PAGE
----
It’s been a couple of weeks since the Tesla Annual Shareholder Meeting (here is a video recording). Elon Musk was particularly passionate during this meeting.
He. Would. Not. Stop. Talking.
Not that this was a bad thing. Anytime you can hear 3+ hours of Elon Musk speaking, thats a good thing. Just as last year, it was a fairly low-key event, but this time he really wanted to spend time on the history of the company and celebrate the people that had been there from the beginning. Nice.
I’ve been thinking about a few things that he brought up during the meeting.
The Days of the Tesla Roadster
I found it fascinating that as they began designing and building the Lotus Elise-based Roadster, limitations kept popping up because the car was not purpose-built to be an EV, and by the time they ended shipping the Roadsters, only about 7 or 8% of the Roadster was original Elise parts. Even the battery and power that they licensed to use in it had to be re-invented. That is a serious commitment to getting the first car right, and as he said, “people don’t want a horseless carriage, they want a car”.
Concentration on Engineering the Machines that Build the Machines
This is something that Elon mentioned a few times. Tesla is concentrating heavily on building the machines that build the machines. He believes that far too much engineering time is spent on engineering the cars rather than the machines that build the cars, and that by re-prioritzing the effort onto the robotics and other production machines, not only will Tesla meet it’s production requirements, but it will result in better and even cheaper cars. Elon believes that this is true for most if not all products, and that production volume, quality, etc can be increased by a factor of 10, or perhaps even 100, and that it is a great untapped productivity boost for the world.
To me, he is talking about another industrial revolution, at least as impactful as Henry Ford’s manufacturing of the Model T. With all of the technology that has been created in the past couple of decades, he is proposing that we re-think manufacturing. It’s a fascinating vision.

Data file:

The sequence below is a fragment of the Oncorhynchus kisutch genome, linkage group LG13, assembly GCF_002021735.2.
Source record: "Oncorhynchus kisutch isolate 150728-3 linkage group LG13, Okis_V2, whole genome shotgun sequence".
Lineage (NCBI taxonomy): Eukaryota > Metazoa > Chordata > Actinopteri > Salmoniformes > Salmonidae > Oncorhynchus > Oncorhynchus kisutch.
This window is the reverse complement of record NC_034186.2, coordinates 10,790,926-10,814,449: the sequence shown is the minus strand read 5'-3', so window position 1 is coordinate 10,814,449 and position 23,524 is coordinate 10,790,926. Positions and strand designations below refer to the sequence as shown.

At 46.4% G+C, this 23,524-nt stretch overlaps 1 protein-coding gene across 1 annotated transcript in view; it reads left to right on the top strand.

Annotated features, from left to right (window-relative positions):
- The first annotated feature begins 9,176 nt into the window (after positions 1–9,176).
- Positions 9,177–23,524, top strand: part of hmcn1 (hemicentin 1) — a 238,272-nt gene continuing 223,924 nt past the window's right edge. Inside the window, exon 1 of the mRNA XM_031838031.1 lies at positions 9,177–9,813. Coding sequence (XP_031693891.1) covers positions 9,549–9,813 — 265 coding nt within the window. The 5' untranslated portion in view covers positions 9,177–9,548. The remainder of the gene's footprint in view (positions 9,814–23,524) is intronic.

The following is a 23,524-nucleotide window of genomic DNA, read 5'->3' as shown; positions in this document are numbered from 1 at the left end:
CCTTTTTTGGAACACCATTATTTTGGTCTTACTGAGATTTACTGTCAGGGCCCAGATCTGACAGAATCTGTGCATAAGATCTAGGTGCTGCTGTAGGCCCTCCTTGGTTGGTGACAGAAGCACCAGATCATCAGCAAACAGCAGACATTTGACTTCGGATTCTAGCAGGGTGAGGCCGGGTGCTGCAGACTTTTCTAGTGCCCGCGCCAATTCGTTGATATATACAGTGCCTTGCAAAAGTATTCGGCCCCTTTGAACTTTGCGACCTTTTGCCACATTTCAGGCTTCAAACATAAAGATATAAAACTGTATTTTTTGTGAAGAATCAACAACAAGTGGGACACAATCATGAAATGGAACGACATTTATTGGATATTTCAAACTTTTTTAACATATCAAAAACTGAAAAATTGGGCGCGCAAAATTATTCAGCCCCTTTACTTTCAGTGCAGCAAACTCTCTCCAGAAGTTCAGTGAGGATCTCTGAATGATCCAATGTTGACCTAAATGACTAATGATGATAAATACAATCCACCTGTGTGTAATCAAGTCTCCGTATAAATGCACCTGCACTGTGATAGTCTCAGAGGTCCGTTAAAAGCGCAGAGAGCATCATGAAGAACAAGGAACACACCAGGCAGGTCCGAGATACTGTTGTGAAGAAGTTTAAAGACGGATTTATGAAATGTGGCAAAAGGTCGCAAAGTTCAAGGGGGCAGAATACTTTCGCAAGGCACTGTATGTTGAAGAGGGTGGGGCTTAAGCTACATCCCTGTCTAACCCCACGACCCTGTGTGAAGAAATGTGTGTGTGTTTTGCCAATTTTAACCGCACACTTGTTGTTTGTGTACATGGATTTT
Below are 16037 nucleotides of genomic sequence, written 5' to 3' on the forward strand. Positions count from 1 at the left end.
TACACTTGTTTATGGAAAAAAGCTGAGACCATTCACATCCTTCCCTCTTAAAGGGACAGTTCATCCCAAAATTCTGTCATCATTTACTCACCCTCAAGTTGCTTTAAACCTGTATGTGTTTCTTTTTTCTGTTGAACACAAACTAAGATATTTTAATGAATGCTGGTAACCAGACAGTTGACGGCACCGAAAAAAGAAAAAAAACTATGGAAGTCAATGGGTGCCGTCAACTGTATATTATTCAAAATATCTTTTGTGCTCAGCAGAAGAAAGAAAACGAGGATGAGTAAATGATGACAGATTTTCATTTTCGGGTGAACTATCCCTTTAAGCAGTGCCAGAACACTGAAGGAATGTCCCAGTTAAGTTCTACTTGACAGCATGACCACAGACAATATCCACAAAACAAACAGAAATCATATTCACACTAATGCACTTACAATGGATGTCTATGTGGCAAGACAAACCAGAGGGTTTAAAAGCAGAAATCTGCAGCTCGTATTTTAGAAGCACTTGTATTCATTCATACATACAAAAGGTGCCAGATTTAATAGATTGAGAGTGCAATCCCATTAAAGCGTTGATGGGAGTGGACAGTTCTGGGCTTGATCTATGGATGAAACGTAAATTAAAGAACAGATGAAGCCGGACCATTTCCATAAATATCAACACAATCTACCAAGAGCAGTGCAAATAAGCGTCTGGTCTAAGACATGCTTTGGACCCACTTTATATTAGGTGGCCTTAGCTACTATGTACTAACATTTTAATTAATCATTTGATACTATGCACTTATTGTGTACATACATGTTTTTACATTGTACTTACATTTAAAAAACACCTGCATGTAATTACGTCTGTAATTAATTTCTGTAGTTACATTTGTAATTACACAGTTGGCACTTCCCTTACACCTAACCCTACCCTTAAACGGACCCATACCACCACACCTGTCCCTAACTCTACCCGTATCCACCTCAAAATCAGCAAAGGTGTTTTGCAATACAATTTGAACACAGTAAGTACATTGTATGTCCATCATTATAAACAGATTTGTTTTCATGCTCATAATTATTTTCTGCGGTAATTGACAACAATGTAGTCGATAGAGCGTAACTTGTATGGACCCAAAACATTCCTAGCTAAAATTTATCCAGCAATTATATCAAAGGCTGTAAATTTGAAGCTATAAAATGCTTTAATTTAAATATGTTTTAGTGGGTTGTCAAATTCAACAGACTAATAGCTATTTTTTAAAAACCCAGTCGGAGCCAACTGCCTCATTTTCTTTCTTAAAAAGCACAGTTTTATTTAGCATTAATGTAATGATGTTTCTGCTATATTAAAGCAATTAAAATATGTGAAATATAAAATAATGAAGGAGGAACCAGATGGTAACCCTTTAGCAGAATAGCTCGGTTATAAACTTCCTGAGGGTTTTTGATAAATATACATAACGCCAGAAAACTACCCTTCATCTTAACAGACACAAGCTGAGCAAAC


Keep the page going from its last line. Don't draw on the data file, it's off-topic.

On Safety and Lithium-Ion Battery’s Perceived Fire Problems
As it seems with everything Tesla, the media has a tendency to blow things out of proportion. There have been incredibly few fires in Tesla’s – indeed much less than traditional internal combustion engine-powered cars – but it is still a topic Tesla takes seriously. Elon made note of the fact that “thermal runaway is much slower than gasoline”, and Tesla even has safety guides for First Responders. This is important and thoughtful.
Importance of Energy Storage and the SolarCity Deal
Of course the Gigafactory is critical in lowering the price of the batteries, and hence the cars, but Elon speculated that he has a gut feeling that one day, Tesla’s Powerpack, Powerwall, and other energy storage devices may account for 50% of Tesla’s revenue. It is very interesting that he floated that ballon just 3 weeks before pitching the idea of Tesla acquiring Solar City.
I get where many financial analysts feel this is a bad idea. Many feel it is a bailout of SolarCity, and maybe it is, but that doesn’t make it necessarily wrong. I believe what Musk is doing is creating a vertically-integrated company similar to Apple. The idea is that energy storage compliments solar power and vice-versa. You cannot reliably have one without the other. So, going along those lines, I never understood why Tesla began marketing the battery storage devices in the first place, other than the fact they could just do it with the Gigafactory..
Now I see that this merger was considered for quite some time, and perhaps the timing is right since SolarCity’s stock price is at its lowest point since 2013. I also see the synergies. Analysts would say that I am a Kool-aid drinker of Musk, but I do NOT think he can do no wrong. Even he realizes that.
However, IF SolarCity merger does not create a distraction on the Model 3 efforts, AND SolarCity can benefit from Musk’s vision of re-revolutionizing manufacturing and production through building better machines that build the machines, then this will not be a bad deal. But there is no way an analyst can quantify that, or see synergies in the two companies.